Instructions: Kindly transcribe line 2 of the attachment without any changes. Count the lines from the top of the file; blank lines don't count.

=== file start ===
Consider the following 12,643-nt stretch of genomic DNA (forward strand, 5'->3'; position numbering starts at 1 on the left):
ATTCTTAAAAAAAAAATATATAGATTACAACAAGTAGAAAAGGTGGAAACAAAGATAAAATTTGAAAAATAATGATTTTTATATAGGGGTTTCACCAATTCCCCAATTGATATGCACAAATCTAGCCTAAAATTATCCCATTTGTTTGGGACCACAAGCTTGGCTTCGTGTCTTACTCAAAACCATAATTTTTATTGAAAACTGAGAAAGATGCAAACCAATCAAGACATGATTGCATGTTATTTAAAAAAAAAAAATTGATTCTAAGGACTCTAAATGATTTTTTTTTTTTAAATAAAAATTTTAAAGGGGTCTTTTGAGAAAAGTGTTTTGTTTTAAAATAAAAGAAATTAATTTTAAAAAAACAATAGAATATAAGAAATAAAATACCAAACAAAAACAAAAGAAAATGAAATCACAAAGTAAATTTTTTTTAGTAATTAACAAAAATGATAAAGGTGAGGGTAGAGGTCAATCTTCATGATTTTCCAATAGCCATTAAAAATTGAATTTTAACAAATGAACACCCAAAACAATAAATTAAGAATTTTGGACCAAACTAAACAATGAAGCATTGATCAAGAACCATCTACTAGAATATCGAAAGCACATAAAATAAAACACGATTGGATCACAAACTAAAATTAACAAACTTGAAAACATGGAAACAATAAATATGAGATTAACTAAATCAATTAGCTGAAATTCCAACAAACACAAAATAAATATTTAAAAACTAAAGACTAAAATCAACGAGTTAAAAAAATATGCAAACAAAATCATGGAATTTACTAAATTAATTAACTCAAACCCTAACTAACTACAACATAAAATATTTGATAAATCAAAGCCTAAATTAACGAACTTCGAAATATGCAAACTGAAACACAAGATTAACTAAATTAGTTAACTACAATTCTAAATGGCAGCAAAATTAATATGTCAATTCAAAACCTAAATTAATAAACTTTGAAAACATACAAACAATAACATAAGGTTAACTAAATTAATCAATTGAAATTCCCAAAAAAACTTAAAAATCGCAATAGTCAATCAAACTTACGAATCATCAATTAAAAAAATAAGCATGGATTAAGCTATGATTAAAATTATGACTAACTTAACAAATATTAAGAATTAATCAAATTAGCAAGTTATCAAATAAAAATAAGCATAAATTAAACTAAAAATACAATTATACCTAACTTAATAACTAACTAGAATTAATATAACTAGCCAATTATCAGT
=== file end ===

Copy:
ATTCTTAAAAAAAAAATATATAGATTACAACAAGTAGAAAAGGTGGAAACAAAGATAAAATTTGAAAAATAATGATTTTTATATAGGGGTTTCACCAATTCCCCAATTGATATGCACAAATCTAGCCTAAAATTATCCCATTTGTTTGGGACCACAAGCTTGGCTTCGTGTCTTACTCAAAACCATAATTTTTATTGAAAACTGAGAAAGATGCAAACCAATCAAGACATGATTGCATGTTATTTAAAAAAAAAAAATTGATTCTAAGGACTCTAAATGATTTTTTTTTTTTAAATAAAAATTTTAAAGGGGTCTTTTGAGAAAAGTGTTTTGTTTTAAAATAAAAGAAATTAATTTTAAAAAAACAATAGAATATAAGAAATAAAATACCAAACAAAAACAAAAGAAAATGAAATCACAAAGTAAATTTTTTTTAGTAATTAACAAAAATGATAAAGGTGAGGGTAGAGGTCAATCTTCATGATTTTCCAATAGCCATTAAAAATTGAATTTTAACAAATGAACACCCAAAACAATAAATTAAGAATTTTGGACCAAACTAAACAATGAAGCATTGATCAAGAACCATCTACTAGAATATCGAAAGCACATAAAATAAAACACGATTGGATCACAAACTAAAATTAACAAACTTGAAAACATGGAAACAATAAATATGAGATTAACTAAATCAATTAGCTGAAATTCCAACAAACACAAAATAAATATTTAAAAACTAAAGACTAAAATCAACGAGTTAAAAAAATATGCAAACAAAATCATGGAATTTACTAAATTAATTAACTCAAACCCTAACTAACTACAACATAAAATATTTGATAAATCAAAGCCTAAATTAACGAACTTCGAAATATGCAAACTGAAACACAAGATTAACTAAATTAGTTAACTACAATTCTAAATGGCAGCAAAATTAATATGTCAATTCAAAACCTAAATTAATAAACTTTGAAAACATACAAACAATAACATAAGGTTAACTAAATTAATCAATTGAAATTCCCAAAAAAACTTAAAAATCGCAATAGTCAATCAAACTTACGAATCATCAATTAAAAAAATAAGCATGGATTAAGCTATGATTAAAATTATGACTAACTTAACAAATATTAAGAATTAATCAAATTAGCAAGTTATCAAATAAAAATAAGCATAAATTAAACTAAAAATACAATTATACCTAACTTAATAACTAACTAGAATTAATATAACTAGCCAATTATCAGT